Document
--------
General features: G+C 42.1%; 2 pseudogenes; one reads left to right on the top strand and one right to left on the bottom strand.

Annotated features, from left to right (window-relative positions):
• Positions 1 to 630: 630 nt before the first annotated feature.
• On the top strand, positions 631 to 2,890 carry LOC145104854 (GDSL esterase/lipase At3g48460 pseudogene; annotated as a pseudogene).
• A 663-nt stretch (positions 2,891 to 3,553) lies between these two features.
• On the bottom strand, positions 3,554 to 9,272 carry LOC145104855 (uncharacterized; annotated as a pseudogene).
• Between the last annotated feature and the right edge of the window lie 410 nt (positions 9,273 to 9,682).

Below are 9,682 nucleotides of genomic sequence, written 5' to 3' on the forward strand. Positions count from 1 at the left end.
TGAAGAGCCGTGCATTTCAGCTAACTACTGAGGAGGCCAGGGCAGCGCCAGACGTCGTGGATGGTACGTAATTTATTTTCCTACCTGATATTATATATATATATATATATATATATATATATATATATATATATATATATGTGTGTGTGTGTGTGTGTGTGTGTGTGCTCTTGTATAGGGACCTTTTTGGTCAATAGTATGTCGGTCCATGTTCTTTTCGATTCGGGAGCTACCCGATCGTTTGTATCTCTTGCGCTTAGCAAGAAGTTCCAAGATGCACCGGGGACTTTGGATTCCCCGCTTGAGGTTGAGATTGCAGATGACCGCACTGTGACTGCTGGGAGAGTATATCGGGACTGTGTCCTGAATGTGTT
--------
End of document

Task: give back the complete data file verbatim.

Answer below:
General features: G+C 42.1%; 2 pseudogenes; one reads left to right on the top strand and one right to left on the bottom strand.

Annotated features, from left to right (window-relative positions):
• Positions 1 to 630: 630 nt before the first annotated feature.
• On the top strand, positions 631 to 2,890 carry LOC145104854 (GDSL esterase/lipase At3g48460 pseudogene; annotated as a pseudogene).
• A 663-nt stretch (positions 2,891 to 3,553) lies between these two features.
• On the bottom strand, positions 3,554 to 9,272 carry LOC145104855 (uncharacterized; annotated as a pseudogene).
• Between the last annotated feature and the right edge of the window lie 410 nt (positions 9,273 to 9,682).

Below are 9,682 nucleotides of genomic sequence, written 5' to 3' on the forward strand. Positions count from 1 at the left end.
TGAAGAGCCGTGCATTTCAGCTAACTACTGAGGAGGCCAGGGCAGCGCCAGACGTCGTGGATGGTACGTAATTTATTTTCCTACCTGATATTATATATATATATATATATATATATATATATATATATATATATATATATGTGTGTGTGTGTGTGTGTGTGTGTGTGCTCTTGTATAGGGACCTTTTTGGTCAATAGTATGTCGGTCCATGTTCTTTTCGATTCGGGAGCTACCCGATCGTTTGTATCTCTTGCGCTTAGCAAGAAGTTCCAAGATGCACCGGGGACTTTGGATTCCCCGCTTGAGGTTGAGATTGCAGATGACCGCACTGTGACTGCTGGGAGAGTATATCGGGACTGTGTCCTGAATGTGTT